Cherokee Group’s founder, James P. Argyropoulos has ended his bid to stop an investor group’s takeover of Cherokee and quit as chairman and chief executive of the Sunland apparel and shoe concern.
In resigning, Argyropoulos ceded operating control of Cherokee to President Robert Margolis, who immediately succeeded him as chief executive. Argyropoulos’ departure also ended his 15-year reign at Cherokee, which began in 1973 when he started the company from his shoe repair business in Mar Vista.
Margolis and two other Cherokee executives--Cary D. Cooper, executive vice president, and Jay L. Kester, marketing head of Cherokee’s apparel division--are members of the investor group, Green Acquisition Co., which is close to completing a takeover of Cherokee for $174 million in cash and securities.
Argyropoulos, who owns 14.5% of Cherokee, had filed suit attempting to block the offer, which he asserted was priced too low and potentially harmful to the company’s future performance. But after his bid for an injunction was denied by a federal court in Los Angeles, Green last week completed a $14-a-share cash tender offer that gave it 49.9% of Cherokee’s stock.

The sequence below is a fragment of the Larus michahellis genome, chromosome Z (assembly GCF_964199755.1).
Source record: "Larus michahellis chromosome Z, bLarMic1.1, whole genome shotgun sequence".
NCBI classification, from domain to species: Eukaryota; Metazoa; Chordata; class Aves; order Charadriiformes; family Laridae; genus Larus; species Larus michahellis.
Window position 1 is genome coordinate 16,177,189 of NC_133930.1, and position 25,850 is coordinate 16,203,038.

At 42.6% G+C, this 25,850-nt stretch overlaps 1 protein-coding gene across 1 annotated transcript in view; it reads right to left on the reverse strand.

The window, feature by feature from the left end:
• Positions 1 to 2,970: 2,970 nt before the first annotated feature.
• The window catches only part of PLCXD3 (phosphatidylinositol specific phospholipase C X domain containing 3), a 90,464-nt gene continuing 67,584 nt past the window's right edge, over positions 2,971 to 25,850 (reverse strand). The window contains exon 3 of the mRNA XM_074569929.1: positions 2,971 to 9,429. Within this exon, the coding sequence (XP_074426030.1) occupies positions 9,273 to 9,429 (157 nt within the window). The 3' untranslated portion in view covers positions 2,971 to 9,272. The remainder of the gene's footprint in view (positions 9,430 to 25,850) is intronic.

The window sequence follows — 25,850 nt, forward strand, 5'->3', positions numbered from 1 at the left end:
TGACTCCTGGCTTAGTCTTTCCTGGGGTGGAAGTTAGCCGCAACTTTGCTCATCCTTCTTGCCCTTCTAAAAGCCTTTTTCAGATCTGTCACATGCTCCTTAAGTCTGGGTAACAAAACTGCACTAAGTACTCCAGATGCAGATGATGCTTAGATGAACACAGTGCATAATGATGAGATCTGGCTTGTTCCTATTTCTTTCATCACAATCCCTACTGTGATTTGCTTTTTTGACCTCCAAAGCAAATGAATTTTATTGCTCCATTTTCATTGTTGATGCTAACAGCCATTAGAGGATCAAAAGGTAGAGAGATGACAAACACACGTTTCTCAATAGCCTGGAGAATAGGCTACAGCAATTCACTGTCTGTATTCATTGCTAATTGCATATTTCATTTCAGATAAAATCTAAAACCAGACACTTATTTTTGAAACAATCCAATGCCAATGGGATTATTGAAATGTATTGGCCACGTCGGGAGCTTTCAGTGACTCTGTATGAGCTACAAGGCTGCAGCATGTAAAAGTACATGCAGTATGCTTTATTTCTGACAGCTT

Green, which was organized by Deutschman & Co., a Los Angeles investment firm, now is seeking stockholder approval to buy each of the remaining shares for $12 in cash and bonds priced at $2.
Argyropoulos’ resignation was part of a settlement with Green that also resulted in Arthur Argyris, Argyropoulos’ twin brother, resigning as a director and that calls for the lawsuits to be dropped.
Argyropoulos could not be reached for comment Thursday. Margolis, Cooper and Kester all were declining comment, Cooper said. However, Marc W. Rappel, a lawyer for Deutschman, said the settlement “has achieved peace at the company and has established a strong and unapposed line of management.”
A Greek immigrant, Argyropoulos started Cherokee with $50,000 he earned from his shoe repair shop. After diversifying into women’s apparel in 1980, Cherokee grew rapidly. Its fiscal 1987 sales totaled $140 million. But the man in charge of the apparel division was Margolis, and in court papers Argyropoulos said he and Margolis disagreed for years over how Cherokee should be run.
Argyropoulos does not leave empty-handed, however. The settlement calls for Cherokee to pay him roughly $3 million for the remaining three years of his employment contract, Rappel said. Argyropoulos also stands to receive about $25 million for his Cherokee stock if Green’s takeover goes through.